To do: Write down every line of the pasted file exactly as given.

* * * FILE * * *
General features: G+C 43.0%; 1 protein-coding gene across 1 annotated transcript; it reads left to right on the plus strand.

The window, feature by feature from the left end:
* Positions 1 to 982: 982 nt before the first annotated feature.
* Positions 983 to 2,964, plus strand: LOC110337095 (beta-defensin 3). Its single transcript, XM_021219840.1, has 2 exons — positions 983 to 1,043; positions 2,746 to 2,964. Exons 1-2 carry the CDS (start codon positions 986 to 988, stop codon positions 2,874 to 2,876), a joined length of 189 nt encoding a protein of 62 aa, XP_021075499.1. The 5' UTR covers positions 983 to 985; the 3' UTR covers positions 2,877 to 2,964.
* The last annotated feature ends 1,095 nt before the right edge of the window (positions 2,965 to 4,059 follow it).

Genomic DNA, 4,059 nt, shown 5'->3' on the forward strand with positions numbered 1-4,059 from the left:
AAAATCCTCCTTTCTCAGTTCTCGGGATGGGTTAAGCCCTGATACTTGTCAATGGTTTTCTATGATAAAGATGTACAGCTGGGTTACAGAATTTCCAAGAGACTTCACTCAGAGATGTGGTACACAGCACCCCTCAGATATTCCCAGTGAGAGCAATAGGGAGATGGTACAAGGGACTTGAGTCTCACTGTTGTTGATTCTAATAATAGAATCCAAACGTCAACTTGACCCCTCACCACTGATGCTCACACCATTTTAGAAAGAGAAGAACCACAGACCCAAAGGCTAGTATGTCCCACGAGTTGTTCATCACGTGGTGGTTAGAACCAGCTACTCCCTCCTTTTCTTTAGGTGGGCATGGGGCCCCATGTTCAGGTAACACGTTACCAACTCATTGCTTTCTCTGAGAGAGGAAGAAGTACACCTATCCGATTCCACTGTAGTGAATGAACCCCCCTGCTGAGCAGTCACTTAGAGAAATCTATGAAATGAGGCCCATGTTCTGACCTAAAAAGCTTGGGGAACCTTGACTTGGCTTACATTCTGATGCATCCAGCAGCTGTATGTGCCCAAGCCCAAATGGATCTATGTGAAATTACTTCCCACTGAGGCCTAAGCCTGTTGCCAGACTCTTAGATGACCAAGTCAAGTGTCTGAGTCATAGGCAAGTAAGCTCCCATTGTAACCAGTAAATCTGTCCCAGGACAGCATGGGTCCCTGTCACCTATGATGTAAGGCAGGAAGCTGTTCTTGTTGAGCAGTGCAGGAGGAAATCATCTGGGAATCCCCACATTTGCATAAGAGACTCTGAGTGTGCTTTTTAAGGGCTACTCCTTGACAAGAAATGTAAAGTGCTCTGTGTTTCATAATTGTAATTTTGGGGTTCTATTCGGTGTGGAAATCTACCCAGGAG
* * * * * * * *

General features: G+C 43.0%; 1 protein-coding gene across 1 annotated transcript; it reads left to right on the plus strand.

The window, feature by feature from the left end:
* Positions 1 to 982: 982 nt before the first annotated feature.
* Positions 983 to 2,964, plus strand: LOC110337095 (beta-defensin 3). Its single transcript, XM_021219840.1, has 2 exons — positions 983 to 1,043; positions 2,746 to 2,964. Exons 1-2 carry the CDS (start codon positions 986 to 988, stop codon positions 2,874 to 2,876), a joined length of 189 nt encoding a protein of 62 aa, XP_021075499.1. The 5' UTR covers positions 983 to 985; the 3' UTR covers positions 2,877 to 2,964.
* The last annotated feature ends 1,095 nt before the right edge of the window (positions 2,965 to 4,059 follow it).

Genomic DNA, 4,059 nt, shown 5'->3' on the forward strand with positions numbered 1-4,059 from the left:
AAAATCCTCCTTTCTCAGTTCTCGGGATGGGTTAAGCCCTGATACTTGTCAATGGTTTTCTATGATAAAGATGTACAGCTGGGTTACAGAATTTCCAAGAGACTTCACTCAGAGATGTGGTACACAGCACCCCTCAGATATTCCCAGTGAGAGCAATAGGGAGATGGTACAAGGGACTTGAGTCTCACTGTTGTTGATTCTAATAATAGAATCCAAACGTCAACTTGACCCCTCACCACTGATGCTCACACCATTTTAGAAAGAGAAGAACCACAGACCCAAAGGCTAGTATGTCCCACGAGTTGTTCATCACGTGGTGGTTAGAACCAGCTACTCCCTCCTTTTCTTTAGGTGGGCATGGGGCCCCATGTTCAGGTAACACGTTACCAACTCATTGCTTTCTCTGAGAGAGGAAGAAGTACACCTATCCGATTCCACTGTAGTGAATGAACCCCCCTGCTGAGCAGTCACTTAGAGAAATCTATGAAATGAGGCCCATGTTCTGACCTAAAAAGCTTGGGGAACCTTGACTTGGCTTACATTCTGATGCATCCAGCAGCTGTATGTGCCCAAGCCCAAATGGATCTATGTGAAATTACTTCCCACTGAGGCCTAAGCCTGTTGCCAGACTCTTAGATGACCAAGTCAAGTGTCTGAGTCATAGGCAAGTAAGCTCCCATTGTAACCAGTAAATCTGTCCCAGGACAGCATGGGTCCCTGTCACCTATGATGTAAGGCAGGAAGCTGTTCTTGTTGAGCAGTGCAGGAGGAAATCATCTGGGAATCCCCACATTTGCATAAGAGACTCTGAGTGTGCTTTTTAAGGGCTACTCCTTGACAAGAAATGTAAAGTGCTCTGTGTTTCATAATTGTAATTTTGGGGTTCTATTCGGTGTGGAAATCTACCCAGGAG